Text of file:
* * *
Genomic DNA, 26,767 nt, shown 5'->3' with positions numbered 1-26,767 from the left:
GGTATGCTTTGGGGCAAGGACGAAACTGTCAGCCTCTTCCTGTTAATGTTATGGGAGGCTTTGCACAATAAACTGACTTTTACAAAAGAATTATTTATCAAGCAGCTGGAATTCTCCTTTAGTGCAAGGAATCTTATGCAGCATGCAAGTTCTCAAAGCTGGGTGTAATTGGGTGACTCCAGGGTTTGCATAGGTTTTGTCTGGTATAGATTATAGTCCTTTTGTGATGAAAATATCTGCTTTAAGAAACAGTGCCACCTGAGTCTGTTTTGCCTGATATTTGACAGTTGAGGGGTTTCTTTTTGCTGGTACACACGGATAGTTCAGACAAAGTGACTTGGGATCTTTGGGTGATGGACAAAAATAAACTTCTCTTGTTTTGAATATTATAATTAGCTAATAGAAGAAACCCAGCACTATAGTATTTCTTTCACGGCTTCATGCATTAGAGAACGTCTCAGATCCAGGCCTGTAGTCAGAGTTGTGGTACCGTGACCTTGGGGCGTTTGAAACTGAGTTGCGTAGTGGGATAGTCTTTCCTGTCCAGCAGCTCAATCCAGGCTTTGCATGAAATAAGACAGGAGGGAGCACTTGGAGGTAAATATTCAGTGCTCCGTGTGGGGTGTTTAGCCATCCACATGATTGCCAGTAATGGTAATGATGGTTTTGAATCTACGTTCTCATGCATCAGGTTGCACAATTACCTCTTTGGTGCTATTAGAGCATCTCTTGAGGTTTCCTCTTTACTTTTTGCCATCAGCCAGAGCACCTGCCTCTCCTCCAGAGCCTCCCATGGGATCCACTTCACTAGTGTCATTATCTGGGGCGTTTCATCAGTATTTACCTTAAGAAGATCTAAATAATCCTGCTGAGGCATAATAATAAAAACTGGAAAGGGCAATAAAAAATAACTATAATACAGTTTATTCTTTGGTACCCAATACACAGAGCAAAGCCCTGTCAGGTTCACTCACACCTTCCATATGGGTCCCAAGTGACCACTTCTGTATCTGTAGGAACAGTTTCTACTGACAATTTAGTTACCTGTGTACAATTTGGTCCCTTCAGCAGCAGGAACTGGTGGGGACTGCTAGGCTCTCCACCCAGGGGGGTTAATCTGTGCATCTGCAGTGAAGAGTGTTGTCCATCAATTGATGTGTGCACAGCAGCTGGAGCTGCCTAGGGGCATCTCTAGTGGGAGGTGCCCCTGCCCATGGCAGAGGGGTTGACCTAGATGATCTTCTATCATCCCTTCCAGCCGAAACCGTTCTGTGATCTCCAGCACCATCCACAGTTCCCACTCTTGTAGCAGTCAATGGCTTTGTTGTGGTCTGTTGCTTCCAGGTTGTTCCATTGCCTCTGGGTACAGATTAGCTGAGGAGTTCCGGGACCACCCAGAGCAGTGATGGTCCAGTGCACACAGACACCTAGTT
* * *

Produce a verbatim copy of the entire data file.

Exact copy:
Genomic DNA, 26,767 nt, shown 5'->3' with positions numbered 1-26,767 from the left:
GGTATGCTTTGGGGCAAGGACGAAACTGTCAGCCTCTTCCTGTTAATGTTATGGGAGGCTTTGCACAATAAACTGACTTTTACAAAAGAATTATTTATCAAGCAGCTGGAATTCTCCTTTAGTGCAAGGAATCTTATGCAGCATGCAAGTTCTCAAAGCTGGGTGTAATTGGGTGACTCCAGGGTTTGCATAGGTTTTGTCTGGTATAGATTATAGTCCTTTTGTGATGAAAATATCTGCTTTAAGAAACAGTGCCACCTGAGTCTGTTTTGCCTGATATTTGACAGTTGAGGGGTTTCTTTTTGCTGGTACACACGGATAGTTCAGACAAAGTGACTTGGGATCTTTGGGTGATGGACAAAAATAAACTTCTCTTGTTTTGAATATTATAATTAGCTAATAGAAGAAACCCAGCACTATAGTATTTCTTTCACGGCTTCATGCATTAGAGAACGTCTCAGATCCAGGCCTGTAGTCAGAGTTGTGGTACCGTGACCTTGGGGCGTTTGAAACTGAGTTGCGTAGTGGGATAGTCTTTCCTGTCCAGCAGCTCAATCCAGGCTTTGCATGAAATAAGACAGGAGGGAGCACTTGGAGGTAAATATTCAGTGCTCCGTGTGGGGTGTTTAGCCATCCACATGATTGCCAGTAATGGTAATGATGGTTTTGAATCTACGTTCTCATGCATCAGGTTGCACAATTACCTCTTTGGTGCTATTAGAGCATCTCTTGAGGTTTCCTCTTTACTTTTTGCCATCAGCCAGAGCACCTGCCTCTCCTCCAGAGCCTCCCATGGGATCCACTTCACTAGTGTCATTATCTGGGGCGTTTCATCAGTATTTACCTTAAGAAGATCTAAATAATCCTGCTGAGGCATAATAATAAAAACTGGAAAGGGCAATAAAAAATAACTATAATACAGTTTATTCTTTGGTACCCAATACACAGAGCAAAGCCCTGTCAGGTTCACTCACACCTTCCATATGGGTCCCAAGTGACCACTTCTGTATCTGTAGGAACAGTTTCTACTGACAATTTAGTTACCTGTGTACAATTTGGTCCCTTCAGCAGCAGGAACTGGTGGGGACTGCTAGGCTCTCCACCCAGGGGGGTTAATCTGTGCATCTGCAGTGAAGAGTGTTGTCCATCAATTGATGTGTGCACAGCAGCTGGAGCTGCCTAGGGGCATCTCTAGTGGGAGGTGCCCCTGCCCATGGCAGAGGGGTTGACCTAGATGATCTTCTATCATCCCTTCCAGCCGAAACCGTTCTGTGATCTCCAGCACCATCCACAGTTCCCACTCTTGTAGCAGTCAATGGCTTTGTTGTGGTCTGTTGCTTCCAGGTTGTTCCATTGCCTCTGGGTACAGATTAGCTGAGGAGTTCCGGGACCACCCAGAGCAGTGATGGTCCAGTGCACACAGACACCTAGTT